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False Arrest Claims Explained

            This article will explain the legal claim of false arrest, sometimes called “wrongful arrest” or “false imprisonment,” and the differences between claims brought under state and federal law.  First, it is important to understand that false arrest is different from malicious prosecution, which we explained in this post.   The key distinction is that a false arrest claim arises at the moment of the arrest, but a malicious prosecution claim does not arise until some formal legal process, usually an indictment, is filed.  For this reason, claims for false arrest and malicious prosecution usually will have different statutes of limitation, which is the time-period during which a legal claim must be brought before it expires.

            State law claims for false arrest can be brought against private actors and, in theory, against state actors.  But state actors may have immunity for state law claims for false arrest.  (This is true in Tennessee, where absolute sovereign immunity is retained for claims for false arrest in most situations.)  Such state actors do not have absolute immunity under federal law, as for example under 42 USC § 1983.  The defense of qualified immunity may be available to these defendants, but, unlike sovereign immunity, this defense can be defeated under the right set of facts.

False Arrest Under Kentucky Law

            In an action for false arrest or for assault and battery, the focus is on whether the defendant had reasonable grounds to believe and did believe in good faith that the plaintiff had committed an arrestable offense, and whether the officer used excessive force in making the arrest.  The officer is liable for false arrest and battery if he lacked reasonable grounds for the arrest, or if the officer had a reasonable basis for the arrest but used more force than was necessary.  A plaintiff asserting a claim for malicious prosecution must prove not only that the charge was brought without probable cause, but also that the criminal proceedings were terminated in favor of the party pursuing the claim.  Kentucky cases define false imprisonment as being any deprivation of the liberty of one person by another or detention for however short a time without such person’s consent and against his will, whether done by actual violence, threats or otherwise.  Furthermore, false imprisonment requires that the restraint be wrongful, improper, or without a claim of reasonable justification, authority or privilege.  Banks v. Fritsch, 39 S.W.3d 474, 479 (Ky. Ct. App. 2001).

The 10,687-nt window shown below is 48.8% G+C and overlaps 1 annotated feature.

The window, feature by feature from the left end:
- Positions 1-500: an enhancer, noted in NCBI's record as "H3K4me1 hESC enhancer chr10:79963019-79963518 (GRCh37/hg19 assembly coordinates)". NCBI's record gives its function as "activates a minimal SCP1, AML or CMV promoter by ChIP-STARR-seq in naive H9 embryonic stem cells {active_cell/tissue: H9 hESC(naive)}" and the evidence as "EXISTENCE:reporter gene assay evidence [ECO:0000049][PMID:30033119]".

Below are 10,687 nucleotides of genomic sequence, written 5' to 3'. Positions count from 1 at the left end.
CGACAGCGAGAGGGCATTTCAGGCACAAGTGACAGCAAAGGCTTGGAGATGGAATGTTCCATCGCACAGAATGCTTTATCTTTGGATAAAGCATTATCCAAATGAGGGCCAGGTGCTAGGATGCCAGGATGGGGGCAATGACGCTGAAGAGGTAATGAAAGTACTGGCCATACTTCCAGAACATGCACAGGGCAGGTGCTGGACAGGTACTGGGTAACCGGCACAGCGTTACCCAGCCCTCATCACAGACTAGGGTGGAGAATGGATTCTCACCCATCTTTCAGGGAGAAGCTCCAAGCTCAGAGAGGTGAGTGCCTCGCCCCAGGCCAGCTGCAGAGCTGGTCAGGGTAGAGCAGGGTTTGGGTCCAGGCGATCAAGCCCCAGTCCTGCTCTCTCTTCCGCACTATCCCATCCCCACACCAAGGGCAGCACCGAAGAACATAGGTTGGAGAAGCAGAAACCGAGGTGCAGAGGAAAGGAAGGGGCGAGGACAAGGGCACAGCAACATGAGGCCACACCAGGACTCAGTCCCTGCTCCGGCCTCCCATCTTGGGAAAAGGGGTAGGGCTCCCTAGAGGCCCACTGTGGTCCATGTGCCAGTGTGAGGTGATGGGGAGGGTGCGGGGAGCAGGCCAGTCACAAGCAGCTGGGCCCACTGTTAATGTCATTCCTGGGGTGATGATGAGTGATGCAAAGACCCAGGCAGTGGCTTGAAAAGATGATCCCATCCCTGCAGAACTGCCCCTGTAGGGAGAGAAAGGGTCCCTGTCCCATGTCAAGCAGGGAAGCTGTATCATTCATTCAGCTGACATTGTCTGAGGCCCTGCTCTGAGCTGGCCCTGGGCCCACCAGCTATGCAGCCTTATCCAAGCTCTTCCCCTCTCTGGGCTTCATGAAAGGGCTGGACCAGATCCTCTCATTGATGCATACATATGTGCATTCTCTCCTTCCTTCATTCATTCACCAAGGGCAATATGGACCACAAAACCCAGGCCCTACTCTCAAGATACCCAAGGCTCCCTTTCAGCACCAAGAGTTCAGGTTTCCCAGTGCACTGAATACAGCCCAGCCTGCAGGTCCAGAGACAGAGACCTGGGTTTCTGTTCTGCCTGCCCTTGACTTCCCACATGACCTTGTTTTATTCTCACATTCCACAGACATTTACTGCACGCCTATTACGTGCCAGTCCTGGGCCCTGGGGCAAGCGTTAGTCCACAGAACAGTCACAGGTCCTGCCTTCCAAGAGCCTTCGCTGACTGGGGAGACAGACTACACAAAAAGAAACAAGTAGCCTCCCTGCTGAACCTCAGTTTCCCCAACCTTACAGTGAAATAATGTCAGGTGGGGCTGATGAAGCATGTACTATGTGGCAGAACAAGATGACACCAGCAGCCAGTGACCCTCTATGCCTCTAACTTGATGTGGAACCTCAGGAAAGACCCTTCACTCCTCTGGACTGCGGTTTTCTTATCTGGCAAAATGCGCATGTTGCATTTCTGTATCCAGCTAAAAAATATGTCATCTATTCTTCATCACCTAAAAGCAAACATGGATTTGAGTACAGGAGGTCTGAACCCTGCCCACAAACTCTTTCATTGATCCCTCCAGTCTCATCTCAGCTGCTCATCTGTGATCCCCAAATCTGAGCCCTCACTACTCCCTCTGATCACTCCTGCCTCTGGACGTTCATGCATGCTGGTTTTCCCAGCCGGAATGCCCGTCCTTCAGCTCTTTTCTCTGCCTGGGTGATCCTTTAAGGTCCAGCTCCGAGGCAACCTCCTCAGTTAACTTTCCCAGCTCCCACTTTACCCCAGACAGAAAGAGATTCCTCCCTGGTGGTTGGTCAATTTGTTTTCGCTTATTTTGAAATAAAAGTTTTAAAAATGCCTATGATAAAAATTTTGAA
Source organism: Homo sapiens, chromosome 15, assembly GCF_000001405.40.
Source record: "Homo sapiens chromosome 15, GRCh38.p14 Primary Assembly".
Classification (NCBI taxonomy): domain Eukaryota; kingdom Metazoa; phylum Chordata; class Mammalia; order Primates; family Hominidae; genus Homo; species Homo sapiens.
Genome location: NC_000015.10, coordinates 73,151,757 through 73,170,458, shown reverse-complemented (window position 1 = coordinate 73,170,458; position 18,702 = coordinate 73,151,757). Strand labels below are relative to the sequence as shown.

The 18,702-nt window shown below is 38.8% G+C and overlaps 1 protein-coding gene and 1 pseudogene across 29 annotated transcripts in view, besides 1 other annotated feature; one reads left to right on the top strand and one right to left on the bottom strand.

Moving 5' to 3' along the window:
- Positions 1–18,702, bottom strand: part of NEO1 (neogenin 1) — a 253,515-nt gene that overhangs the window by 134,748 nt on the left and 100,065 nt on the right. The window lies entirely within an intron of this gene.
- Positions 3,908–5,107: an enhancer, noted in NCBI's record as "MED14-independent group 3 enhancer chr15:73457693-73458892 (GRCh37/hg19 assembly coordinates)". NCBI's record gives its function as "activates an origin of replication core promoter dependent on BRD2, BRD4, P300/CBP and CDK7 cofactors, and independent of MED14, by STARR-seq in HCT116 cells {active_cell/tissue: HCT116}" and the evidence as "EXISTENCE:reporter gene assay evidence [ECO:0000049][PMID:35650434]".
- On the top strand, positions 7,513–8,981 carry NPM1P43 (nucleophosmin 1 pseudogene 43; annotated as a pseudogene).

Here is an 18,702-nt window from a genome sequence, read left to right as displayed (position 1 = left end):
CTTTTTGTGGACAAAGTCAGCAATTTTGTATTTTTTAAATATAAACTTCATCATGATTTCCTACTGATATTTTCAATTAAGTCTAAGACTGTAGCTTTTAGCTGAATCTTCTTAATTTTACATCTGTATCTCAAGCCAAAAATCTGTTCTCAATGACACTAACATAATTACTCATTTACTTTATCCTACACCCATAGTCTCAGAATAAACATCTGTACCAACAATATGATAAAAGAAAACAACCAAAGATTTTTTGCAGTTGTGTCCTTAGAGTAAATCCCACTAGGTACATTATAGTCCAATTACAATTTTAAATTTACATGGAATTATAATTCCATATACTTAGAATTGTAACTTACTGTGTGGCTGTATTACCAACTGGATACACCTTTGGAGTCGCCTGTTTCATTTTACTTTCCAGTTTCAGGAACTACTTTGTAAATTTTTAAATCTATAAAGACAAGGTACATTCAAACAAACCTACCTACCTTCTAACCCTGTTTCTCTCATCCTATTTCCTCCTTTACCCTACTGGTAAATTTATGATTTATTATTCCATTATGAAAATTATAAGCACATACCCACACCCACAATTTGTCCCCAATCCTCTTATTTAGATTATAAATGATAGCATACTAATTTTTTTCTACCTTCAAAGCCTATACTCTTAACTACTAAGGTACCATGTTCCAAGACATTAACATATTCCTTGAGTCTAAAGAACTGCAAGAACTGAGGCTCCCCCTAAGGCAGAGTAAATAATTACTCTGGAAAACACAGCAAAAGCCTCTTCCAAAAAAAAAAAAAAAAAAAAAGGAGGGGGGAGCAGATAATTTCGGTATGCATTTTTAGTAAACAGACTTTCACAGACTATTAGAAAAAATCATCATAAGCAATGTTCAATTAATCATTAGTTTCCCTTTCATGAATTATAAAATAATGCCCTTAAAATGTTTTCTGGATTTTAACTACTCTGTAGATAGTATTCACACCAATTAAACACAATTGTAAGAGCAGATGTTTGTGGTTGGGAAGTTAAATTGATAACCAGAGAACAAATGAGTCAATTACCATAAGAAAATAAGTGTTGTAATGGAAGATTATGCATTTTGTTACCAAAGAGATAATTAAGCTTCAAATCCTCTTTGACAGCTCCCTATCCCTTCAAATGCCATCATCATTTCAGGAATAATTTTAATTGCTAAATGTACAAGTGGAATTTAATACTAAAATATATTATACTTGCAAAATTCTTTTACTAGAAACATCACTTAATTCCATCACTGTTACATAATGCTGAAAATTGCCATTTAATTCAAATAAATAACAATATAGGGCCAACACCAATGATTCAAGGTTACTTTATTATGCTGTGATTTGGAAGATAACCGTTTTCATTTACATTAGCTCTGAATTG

False Arrest Under Tennessee Law

            To recover under the tort of false arrest and imprisonment, a plaintiff must prove: “(1) the detention or restraint of one against his will and (2) the unlawfulness of such detention or restraint.” Coffee v. Peterbilt of Nashville, Inc., 795 S.W.2d 656, 659 (Tenn. 1990). The claim accrues at the time of arrest and imprisonment.  Like the tort of malicious prosecution, false imprisonment requires that the defendant must have acted without probable cause.  It is important to note that such claims are essentially barred under Tennessee law against local and state government actors.  This is because municipal and state actors retain sovereign immunity for intentional torts, of which false arrest is one.   As to the State—for example, State Troopers –the Supreme Court of Tennessee has said: “The legislature definitely did not intend to subject the State to such claims: the Claims Commission does not have jurisdiction over malicious prosecution claims; in fact, it does not have jurisdiction over any intentional torts.”  Shell v. State, 893 S.W.2d 416, 421 (Tenn. 1995).  And as to local government actors—for example local police officers—the Governmental Tort Liability Act retains immunity for civil rights violations.   Tenn. Code Ann. § 29-20-205 (West).  But there is a curious wrinkle in Tennessee law.  Actions for intentional torts, including false arrest, committed by Sheriff’s deputies are actionable under T.C.A. § 8–8–301, et seq., in the appropriate cases.  Jenkins v. Loudon Cty., 736 S.W.2d 603, 609 (Tenn. 1987), abrogated on other grounds by Limbaugh v. Coffee Med. Ctr., 59 S.W.3d 73 (Tenn. 2001).  Therefore, under Tennessee law, the tort of false arrest is effectively only available as against a private actor—unless the facts involve a deputy sheriff.

False Arrest Under Federal Law

        A false arrest claim under federal law requires a plaintiff to prove that the arresting officer lacked probable cause to arrest the plaintiff.  Sykes v. Anderson, 625 F.3d 294, 305 (6th Cir. 2010).  But  an arrest based on a facially valid warrant approved by a magistrate provides a complete defense.  Therefore, a plaintiff alleging a federal claim for false arrest must also allege the warrant was invalid.  Failing that, the plaintiff must allege the affiant (usually a police officer) “knowingly and deliberately, or with a reckless disregard for the truth, made false statements or omissions that create[d] a falsehood” and “such statements or omissions [we]re material, or necessary, to the finding of probable cause.”  Id.  Under federal law, “probable cause” is defined as reasonable grounds for belief, supported by less than prima facie proof but more than mere suspicion.  Id.  It is evaluated under a “totality of the circumstances” tests.

            Defendants in federal lawsuits may have the defense of qualified immunity, but this defense, unlike sovereign immunity, can be defeated under the rights set of facts.

            If you or a loved one has suffered false arrest, false imprisonment, or wrongful arrest, contact the civil rights lawyers at DRS Law today.